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Is non-industrial society undergoing an energy balance transition predisposed to accumulate abdominal adipose tissue and susceptible to knee osteoarthritis?
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  1. Yang Yu,
  2. Shitao Lu,
  3. Jianzhong Xu
  1. Department of Orthopaedics, Zhengzhou University First Affiliated Hospital, Zhengzhou, Henan, China
  1. Correspondence to Dr Jianzhong Xu, Department of Orthopaedics, Zhengzhou University First Affiliated Hospital, Zhengzhou, China; 13523520912{at}163.com

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We read with deep interest a recent article published in this journal by lan Wallace et al,1 who found that individuals born under conditions of energetic scarcity who later encounter greater energy abundance are predisposed to accumulate abdominal adipose tissue, making them susceptible to knee osteoarthritis (OA) at lower levels of body mass index (BMI). We really appreciate the work which was done by the authors. However, some worthwhile issues need to be explored.

First, one of the major findings by the authors was that individuals in non-industrial societies undergoing an energy balance transition are inclined to accumulate abdominal adipose tissue and tend to have ‘low-BMI, large-abdomen phenotype’. We fully agree with the authors that the Tarahumara had lower BMI compared with the Framingham, as evidence showed in figure 2A.1 However, figure 2B,1 the comparison of abdomen sizes in a given weight, was unable to prove that the Tarahumara had a large-abdomen phenotype, and instead, we think a density plot of abdomen size would help to define this issue more convincingly. On the other hand, the differences in abdomen size between Tarahumara and Framingham exhibited in figure 2B1 could result from the differences in height between the two peoples. Whether or not having experienced energy balance transition, a short person is more likely to have a larger abdomen size than a tall person in a given weight. Additionally, the authors failed to collect data from Tarahumara women, which might lead to overestimation of abdomen size of the Tarahumara, considering that men and women tend to have different fat deposit locations when gaining weight. Overall, by data of this study, it might be not appropriate to conclude that the Tarahumara are predisposed to accumulate abdominal adipose tissue.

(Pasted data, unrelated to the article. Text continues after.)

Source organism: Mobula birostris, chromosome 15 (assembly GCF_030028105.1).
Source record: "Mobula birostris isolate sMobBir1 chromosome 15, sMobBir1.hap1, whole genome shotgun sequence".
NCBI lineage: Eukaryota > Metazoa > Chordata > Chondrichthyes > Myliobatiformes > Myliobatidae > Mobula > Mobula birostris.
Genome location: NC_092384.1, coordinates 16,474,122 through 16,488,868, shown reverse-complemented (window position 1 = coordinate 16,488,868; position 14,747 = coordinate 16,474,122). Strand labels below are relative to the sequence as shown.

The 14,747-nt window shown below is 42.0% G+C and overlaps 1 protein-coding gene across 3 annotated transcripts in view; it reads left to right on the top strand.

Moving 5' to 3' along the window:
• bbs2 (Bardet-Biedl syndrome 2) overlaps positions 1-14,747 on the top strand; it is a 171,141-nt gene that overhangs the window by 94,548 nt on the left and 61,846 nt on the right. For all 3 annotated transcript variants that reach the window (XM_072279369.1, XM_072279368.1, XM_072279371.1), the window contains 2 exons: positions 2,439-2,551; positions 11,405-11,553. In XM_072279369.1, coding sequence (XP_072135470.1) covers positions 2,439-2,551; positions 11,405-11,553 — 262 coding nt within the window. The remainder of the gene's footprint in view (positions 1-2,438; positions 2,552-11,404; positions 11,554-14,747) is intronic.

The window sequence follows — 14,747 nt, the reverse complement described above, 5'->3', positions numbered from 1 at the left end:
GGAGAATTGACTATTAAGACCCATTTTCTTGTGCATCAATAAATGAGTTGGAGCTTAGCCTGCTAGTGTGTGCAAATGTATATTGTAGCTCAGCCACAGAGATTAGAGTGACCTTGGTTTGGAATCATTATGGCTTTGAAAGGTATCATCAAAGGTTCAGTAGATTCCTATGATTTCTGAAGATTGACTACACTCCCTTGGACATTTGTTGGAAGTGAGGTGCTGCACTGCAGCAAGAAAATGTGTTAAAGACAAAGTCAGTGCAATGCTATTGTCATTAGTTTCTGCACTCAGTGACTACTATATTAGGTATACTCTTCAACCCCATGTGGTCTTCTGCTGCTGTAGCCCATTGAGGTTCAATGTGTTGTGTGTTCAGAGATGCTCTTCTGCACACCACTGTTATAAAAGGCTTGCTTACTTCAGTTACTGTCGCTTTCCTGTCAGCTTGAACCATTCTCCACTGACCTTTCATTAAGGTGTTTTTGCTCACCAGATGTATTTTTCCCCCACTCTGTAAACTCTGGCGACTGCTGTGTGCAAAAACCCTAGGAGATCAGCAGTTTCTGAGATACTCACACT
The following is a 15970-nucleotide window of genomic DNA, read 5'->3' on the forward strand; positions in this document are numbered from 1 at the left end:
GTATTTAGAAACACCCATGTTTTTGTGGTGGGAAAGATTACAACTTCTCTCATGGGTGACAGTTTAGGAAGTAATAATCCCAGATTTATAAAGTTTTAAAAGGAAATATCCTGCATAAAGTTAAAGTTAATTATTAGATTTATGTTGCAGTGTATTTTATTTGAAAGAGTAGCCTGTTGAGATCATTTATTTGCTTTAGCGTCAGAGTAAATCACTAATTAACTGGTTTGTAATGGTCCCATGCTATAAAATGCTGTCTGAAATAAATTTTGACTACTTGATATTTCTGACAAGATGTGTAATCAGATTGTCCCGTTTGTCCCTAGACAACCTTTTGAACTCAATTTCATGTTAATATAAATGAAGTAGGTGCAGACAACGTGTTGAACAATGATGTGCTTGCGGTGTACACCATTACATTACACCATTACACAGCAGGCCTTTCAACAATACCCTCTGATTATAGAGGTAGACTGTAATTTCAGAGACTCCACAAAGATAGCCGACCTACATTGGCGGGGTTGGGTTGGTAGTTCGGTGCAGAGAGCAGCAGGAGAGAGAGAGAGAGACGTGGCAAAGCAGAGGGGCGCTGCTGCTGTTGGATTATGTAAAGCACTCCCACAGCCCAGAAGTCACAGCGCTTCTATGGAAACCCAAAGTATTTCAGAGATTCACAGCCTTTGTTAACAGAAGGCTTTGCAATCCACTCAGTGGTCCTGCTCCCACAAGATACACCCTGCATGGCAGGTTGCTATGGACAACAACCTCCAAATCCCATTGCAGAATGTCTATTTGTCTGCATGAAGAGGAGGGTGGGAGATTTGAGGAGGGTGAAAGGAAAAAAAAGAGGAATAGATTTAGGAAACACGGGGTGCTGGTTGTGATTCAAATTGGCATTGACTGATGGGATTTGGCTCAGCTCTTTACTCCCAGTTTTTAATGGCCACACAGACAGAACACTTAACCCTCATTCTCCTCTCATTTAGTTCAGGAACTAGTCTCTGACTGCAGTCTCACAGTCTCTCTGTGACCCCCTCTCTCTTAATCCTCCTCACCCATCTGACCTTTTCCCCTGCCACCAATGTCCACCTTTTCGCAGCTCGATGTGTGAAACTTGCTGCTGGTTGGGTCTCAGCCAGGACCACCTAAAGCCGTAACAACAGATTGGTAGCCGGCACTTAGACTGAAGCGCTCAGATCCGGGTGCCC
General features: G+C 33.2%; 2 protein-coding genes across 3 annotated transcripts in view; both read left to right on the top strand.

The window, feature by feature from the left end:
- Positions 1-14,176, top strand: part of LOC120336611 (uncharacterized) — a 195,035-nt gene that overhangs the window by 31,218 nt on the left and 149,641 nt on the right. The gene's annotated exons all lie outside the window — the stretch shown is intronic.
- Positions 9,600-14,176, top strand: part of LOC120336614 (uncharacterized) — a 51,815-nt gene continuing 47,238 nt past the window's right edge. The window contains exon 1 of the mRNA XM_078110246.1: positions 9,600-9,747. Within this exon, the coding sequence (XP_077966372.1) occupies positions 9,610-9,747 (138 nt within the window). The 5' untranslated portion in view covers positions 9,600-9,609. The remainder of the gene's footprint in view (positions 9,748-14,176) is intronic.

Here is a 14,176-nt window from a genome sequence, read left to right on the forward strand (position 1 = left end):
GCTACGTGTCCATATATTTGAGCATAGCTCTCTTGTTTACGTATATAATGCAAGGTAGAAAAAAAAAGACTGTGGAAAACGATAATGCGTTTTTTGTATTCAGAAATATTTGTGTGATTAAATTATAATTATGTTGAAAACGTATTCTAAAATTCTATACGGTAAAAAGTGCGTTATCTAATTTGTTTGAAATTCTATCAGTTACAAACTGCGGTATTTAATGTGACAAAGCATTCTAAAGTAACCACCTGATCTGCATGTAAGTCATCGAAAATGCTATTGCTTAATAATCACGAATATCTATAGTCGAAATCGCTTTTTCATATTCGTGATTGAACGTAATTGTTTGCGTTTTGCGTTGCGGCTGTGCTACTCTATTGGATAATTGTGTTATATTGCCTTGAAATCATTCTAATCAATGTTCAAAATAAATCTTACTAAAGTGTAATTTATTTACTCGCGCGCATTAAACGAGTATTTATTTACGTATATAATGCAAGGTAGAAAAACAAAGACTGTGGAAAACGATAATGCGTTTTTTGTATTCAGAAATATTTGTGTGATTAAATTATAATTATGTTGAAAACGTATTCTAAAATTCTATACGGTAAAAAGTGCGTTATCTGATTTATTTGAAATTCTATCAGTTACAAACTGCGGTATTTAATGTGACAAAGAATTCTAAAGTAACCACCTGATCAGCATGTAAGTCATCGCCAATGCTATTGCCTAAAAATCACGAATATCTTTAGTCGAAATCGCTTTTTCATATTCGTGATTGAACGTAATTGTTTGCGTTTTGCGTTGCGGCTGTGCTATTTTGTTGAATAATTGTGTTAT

Second, the authors did not mention the unexpected negative correlation between probability of knee OA and abdomen size in the Framingham, which was showed in figure 3C,F.1 Given the known strong association with obesity and knee OA,2 it is more likely that rising abdomen size will lead to an increase in OA prevalence.

Third, the authors emphasised the contribution of chronic low-grade systemic inflammation to knee OA pathogenesis in the Tarahumara. However, according to the previous study, surrogates for mechanical stress were suggested to be the most important risk factors for OA in weight-bearing joints.3 Thus, in addition to energy balance transition, the Tarahumara’s active lifestyles could be responsible for their high susceptibility to OA.

We respect the great contributions of the authors and we would also be very interested in the authors’ response to these issues.

References

Footnotes

  • Contributors YY: concept, writing; SL: concept; JX: concept, revising.

  • Funding The authors have not declared a specific grant for this research from any funding agency in the public, commercial or not-for-profit sectors.

  • Competing interests None declared.

  • Patient and public involvement Patients and/or the public were not involved in the design, or conduct, or reporting, or dissemination plans of this research.

  • Patient consent for publication Not required.

  • Provenance and peer review Not commissioned; internally peer reviewed.

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